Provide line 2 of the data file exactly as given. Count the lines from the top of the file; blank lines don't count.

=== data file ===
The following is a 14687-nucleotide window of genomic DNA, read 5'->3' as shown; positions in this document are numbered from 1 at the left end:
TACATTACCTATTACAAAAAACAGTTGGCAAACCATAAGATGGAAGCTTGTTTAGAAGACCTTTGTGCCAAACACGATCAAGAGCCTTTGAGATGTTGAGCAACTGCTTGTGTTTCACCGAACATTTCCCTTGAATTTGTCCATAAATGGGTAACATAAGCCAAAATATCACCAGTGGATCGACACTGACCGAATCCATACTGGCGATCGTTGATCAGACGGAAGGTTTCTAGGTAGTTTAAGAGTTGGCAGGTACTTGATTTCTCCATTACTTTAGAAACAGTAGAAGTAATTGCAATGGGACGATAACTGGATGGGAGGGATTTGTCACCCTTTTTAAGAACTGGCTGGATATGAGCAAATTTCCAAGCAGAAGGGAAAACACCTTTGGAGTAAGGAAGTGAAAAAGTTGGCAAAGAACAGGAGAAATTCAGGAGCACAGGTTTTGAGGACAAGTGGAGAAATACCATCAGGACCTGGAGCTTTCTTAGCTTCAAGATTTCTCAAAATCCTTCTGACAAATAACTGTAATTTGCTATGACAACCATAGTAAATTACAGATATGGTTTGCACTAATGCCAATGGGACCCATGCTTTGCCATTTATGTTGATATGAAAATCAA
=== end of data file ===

TACATTACCTATTACAAAAAACAGTTGGCAAACCATAAGATGGAAGCTTGTTTAGAAGACCTTTGTGCCAAACACGATCAAGAGCCTTTGAGATGTTGAGCAACTGCTTGTGTTTCACCGAACATTTCCCTTGAATTTGTCCATAAATGGGTAACATAAGCCAAAATATCACCAGTGGATCGACACTGACCGAATCCATACTGGCGATCGTTGATCAGACGGAAGGTTTCTAGGTAGTTTAAGAGTTGGCAGGTACTTGATTTCTCCATTACTTTAGAAACAGTAGAAGTAATTGCAATGGGACGATAACTGGATGGGAGGGATTTGTCACCCTTTTTAAGAACTGGCTGGATATGAGCAAATTTCCAAGCAGAAGGGAAAACACCTTTGGAGTAAGGAAGTGAAAAAGTTGGCAAAGAACAGGAGAAATTCAGGAGCACAGGTTTTGAGGACAAGTGGAGAAATACCATCAGGACCTGGAGCTTTCTTAGCTTCAAGATTTCTCAAAATCCTTCTGACAAATAACTGTAATTTGCTATGACAACCATAGTAAATTACAGATATGGTTTGCACTAATGCCAATGGGACCCATGCTTTGCCATTTATGTTGATATGAAAATCAA